Many dental practices have a drawing or monthly prize that your child can be entered into if they have no cavities at their 6 month check-up examination, often known as a “No Cavity Club”. When starting my practice, The Tooth Ferry Pediatric Dentistry, I very much wanted to reward kids for coming to their 6 month check-up visit, however, I did not want to penalize kids who have cavities diagnosed at that visit.
Why do children get cavities? Is it entirely a lack of brushing? Eating lots of candy? Our understanding of why tooth decay (cavities) form is so much more advanced than it was when I was a kid. When I was a child, I visited the dentist regularly and brushed my teeth every night and yet I was still told I had new cavities at (what felt like) every visit. I was always chastised that I needed to brush better and eat less candy. Yet, my house was the house with very few sweets and candy compared to my friends’ houses. When I would spend overnights at my friends’ houses, I was always amazed that my friends would stay up late eating nothing but junk-food and candy and fall asleep without brushing their teeth and most of them had never had a cavity. Meanwhile, I would stay up after everyone else had gone to sleep so I could make sure to both brush and floss my teeth before bed (I was terrified of getting another cavity!) What was going on here? Why was the distribution of decay among myself and my friends so disproportionate to the dietary and hygiene habits I was observing?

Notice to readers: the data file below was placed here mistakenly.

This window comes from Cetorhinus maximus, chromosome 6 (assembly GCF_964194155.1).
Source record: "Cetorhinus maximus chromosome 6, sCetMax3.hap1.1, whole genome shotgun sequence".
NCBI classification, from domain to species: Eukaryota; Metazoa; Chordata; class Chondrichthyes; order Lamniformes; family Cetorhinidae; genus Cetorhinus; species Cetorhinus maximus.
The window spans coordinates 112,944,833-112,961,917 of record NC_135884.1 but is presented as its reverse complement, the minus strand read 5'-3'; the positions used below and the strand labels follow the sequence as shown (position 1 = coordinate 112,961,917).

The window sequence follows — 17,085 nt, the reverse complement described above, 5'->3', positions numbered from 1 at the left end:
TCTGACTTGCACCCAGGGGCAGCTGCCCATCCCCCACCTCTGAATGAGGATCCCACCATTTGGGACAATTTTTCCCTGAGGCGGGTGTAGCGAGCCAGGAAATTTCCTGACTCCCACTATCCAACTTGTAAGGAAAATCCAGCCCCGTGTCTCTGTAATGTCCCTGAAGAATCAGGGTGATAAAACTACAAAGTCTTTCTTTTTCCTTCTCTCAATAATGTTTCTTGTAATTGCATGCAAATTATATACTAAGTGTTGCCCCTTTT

We now know that diet and hygiene habits play a part in the formation of tooth decay, but there are many other factors which cannot be altered that can drastically increase your risk of decay. Some of these factors are genetic (tooth mineralization, salivary components, salivary viscosity, food preferences, eating frequency preferences, etc…) and some have to do with the bacterial population that lives in your saliva. All babies are born with sterile mouths and saliva, but by the time the first tooth begins to appear in the mouth, the saliva is colonized by a unique bacterial population that can make a person more or less prone to developing cavities. Most babies acquire a similar bacterial population to their primary caregiver (so, if Mom or Dad has a lot of cavities, it is likely the child will too). For children who lack these underlying risk factors, frequent consumption of sugars and starches and infrequent brushing habits may not lead to cavities. BUT, for children with underlying risk factors, a normal level of oral hygiene and consumption of sugary/starchy foods will lead to many areas of decay.
Because so much of what causes tooth decay is not within our direct control, it seems unfair to penalize kids who come to the dentist and have cavities diagnosed. In many cases, the oral hygiene of kids with tooth decay is as good (or better!) as some kiddos who don’t have decay. For this reason, I decided to enter every child who comes in for a check-up into our drawing each month for a prize (a gift card to a local toy store) regardless of whether they have cavities or not. This way, kids are rewarded for keeping up with the very important self-care routine of visiting the dentist, regardless of whether they are highly susceptible to tooth decay or not. Instead of being called a No Cavity Club, I call it our Little Mariner of the Month club, and I hope it helps kids to feel more positively about visiting the dentist than I did as a child.